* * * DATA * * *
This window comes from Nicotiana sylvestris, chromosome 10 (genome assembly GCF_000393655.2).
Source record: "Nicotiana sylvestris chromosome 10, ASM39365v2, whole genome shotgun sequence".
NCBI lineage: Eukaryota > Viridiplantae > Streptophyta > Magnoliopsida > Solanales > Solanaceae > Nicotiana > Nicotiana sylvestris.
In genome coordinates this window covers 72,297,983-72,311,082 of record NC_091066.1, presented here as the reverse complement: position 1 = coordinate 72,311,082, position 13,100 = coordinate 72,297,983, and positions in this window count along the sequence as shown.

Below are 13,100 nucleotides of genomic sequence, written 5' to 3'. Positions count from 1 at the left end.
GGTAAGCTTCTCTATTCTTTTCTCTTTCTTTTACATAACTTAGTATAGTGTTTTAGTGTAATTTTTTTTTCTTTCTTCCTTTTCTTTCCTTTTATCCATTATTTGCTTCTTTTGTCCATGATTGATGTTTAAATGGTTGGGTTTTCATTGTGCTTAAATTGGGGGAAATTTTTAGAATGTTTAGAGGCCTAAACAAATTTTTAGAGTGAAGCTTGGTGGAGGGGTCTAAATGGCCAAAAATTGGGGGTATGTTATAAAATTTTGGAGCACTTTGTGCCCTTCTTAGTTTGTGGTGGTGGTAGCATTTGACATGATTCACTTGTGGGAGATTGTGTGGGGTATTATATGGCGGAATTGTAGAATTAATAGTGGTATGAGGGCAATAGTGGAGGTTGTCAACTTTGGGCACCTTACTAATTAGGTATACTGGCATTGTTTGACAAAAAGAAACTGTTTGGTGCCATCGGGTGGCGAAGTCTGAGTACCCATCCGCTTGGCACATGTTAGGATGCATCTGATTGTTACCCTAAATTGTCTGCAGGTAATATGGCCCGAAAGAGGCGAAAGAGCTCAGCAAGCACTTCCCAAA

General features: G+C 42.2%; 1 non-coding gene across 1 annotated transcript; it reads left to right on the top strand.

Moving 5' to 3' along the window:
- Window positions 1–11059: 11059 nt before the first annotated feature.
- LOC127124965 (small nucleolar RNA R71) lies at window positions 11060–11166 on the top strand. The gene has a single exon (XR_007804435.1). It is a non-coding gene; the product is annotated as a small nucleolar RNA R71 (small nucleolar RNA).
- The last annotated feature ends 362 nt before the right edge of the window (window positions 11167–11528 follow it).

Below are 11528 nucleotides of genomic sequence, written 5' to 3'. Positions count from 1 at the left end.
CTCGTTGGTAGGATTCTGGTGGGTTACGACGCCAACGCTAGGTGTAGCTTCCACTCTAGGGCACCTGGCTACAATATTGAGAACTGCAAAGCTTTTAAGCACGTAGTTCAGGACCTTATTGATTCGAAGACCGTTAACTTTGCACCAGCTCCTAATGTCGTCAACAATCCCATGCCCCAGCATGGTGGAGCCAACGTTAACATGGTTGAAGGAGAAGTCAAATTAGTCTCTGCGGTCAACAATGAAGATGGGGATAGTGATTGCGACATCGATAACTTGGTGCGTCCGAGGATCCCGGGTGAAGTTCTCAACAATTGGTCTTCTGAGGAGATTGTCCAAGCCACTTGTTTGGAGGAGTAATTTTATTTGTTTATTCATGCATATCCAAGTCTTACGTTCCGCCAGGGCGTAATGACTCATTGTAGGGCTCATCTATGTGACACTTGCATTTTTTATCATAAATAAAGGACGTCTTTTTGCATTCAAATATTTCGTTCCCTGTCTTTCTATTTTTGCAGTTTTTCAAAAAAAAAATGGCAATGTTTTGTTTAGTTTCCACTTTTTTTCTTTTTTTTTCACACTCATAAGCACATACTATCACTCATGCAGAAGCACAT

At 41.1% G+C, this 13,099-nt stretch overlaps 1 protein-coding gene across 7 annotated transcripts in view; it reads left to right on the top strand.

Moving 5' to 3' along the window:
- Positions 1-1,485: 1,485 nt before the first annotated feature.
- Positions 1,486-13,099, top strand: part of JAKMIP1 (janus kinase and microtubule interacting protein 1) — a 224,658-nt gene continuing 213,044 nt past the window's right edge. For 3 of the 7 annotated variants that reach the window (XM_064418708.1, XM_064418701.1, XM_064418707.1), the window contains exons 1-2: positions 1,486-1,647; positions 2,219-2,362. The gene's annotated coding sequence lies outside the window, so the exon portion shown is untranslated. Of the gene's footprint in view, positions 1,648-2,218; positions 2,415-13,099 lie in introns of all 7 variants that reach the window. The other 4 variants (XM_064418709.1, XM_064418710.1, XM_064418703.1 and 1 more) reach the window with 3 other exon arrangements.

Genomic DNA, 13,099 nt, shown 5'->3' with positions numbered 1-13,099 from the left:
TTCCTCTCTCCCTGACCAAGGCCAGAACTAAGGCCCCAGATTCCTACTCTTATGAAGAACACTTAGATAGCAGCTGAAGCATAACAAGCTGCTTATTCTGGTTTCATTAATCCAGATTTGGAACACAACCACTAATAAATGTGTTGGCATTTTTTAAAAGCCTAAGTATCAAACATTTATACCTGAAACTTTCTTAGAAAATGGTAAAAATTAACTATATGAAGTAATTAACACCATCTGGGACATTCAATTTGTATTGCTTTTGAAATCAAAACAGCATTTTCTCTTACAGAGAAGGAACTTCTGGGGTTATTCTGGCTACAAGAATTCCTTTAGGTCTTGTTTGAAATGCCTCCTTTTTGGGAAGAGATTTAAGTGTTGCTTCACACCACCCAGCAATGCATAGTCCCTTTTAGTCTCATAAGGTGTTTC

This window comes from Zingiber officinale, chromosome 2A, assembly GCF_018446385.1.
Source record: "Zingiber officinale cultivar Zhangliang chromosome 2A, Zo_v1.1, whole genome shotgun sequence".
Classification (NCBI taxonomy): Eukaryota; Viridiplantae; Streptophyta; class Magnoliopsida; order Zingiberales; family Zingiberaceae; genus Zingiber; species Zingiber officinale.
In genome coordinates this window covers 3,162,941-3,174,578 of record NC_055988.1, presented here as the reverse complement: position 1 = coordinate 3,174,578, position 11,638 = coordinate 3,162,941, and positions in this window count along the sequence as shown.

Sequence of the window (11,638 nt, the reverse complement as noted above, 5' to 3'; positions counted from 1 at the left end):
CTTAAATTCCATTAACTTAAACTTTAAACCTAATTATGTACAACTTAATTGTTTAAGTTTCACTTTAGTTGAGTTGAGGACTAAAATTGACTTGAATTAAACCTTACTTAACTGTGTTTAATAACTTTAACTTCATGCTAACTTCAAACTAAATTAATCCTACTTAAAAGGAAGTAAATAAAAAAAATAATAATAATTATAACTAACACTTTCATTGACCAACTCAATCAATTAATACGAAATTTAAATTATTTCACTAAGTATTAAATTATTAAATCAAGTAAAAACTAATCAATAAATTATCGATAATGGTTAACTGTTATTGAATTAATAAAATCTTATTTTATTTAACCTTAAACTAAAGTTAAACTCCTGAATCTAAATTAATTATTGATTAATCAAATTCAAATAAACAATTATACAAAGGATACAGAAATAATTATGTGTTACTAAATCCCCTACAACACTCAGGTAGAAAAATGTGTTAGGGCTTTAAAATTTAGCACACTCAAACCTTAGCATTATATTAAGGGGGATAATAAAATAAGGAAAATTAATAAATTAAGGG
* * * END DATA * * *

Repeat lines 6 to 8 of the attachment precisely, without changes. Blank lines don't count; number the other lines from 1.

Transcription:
GGTAAGCTTCTCTATTCTTTTCTCTTTCTTTTACATAACTTAGTATAGTGTTTTAGTGTAATTTTTTTTTCTTTCTTCCTTTTCTTTCCTTTTATCCATTATTTGCTTCTTTTGTCCATGATTGATGTTTAAATGGTTGGGTTTTCATTGTGCTTAAATTGGGGGAAATTTTTAGAATGTTTAGAGGCCTAAACAAATTTTTAGAGTGAAGCTTGGTGGAGGGGTCTAAATGGCCAAAAATTGGGGGTATGTTATAAAATTTTGGAGCACTTTGTGCCCTTCTTAGTTTGTGGTGGTGGTAGCATTTGACATGATTCACTTGTGGGAGATTGTGTGGGGTATTATATGGCGGAATTGTAGAATTAATAGTGGTATGAGGGCAATAGTGGAGGTTGTCAACTTTGGGCACCTTACTAATTAGGTATACTGGCATTGTTTGACAAAAAGAAACTGTTTGGTGCCATCGGGTGGCGAAGTCTGAGTACCCATCCGCTTGGCACATGTTAGGATGCATCTGATTGTTACCCTAAATTGTCTGCAGGTAATATGGCCCGAAAGAGGCGAAAGAGCTCAGCAAGCACTTCCCAAA

General features: G+C 42.2%; 1 non-coding gene across 1 annotated transcript; it reads left to right on the top strand.

Moving 5' to 3' along the window: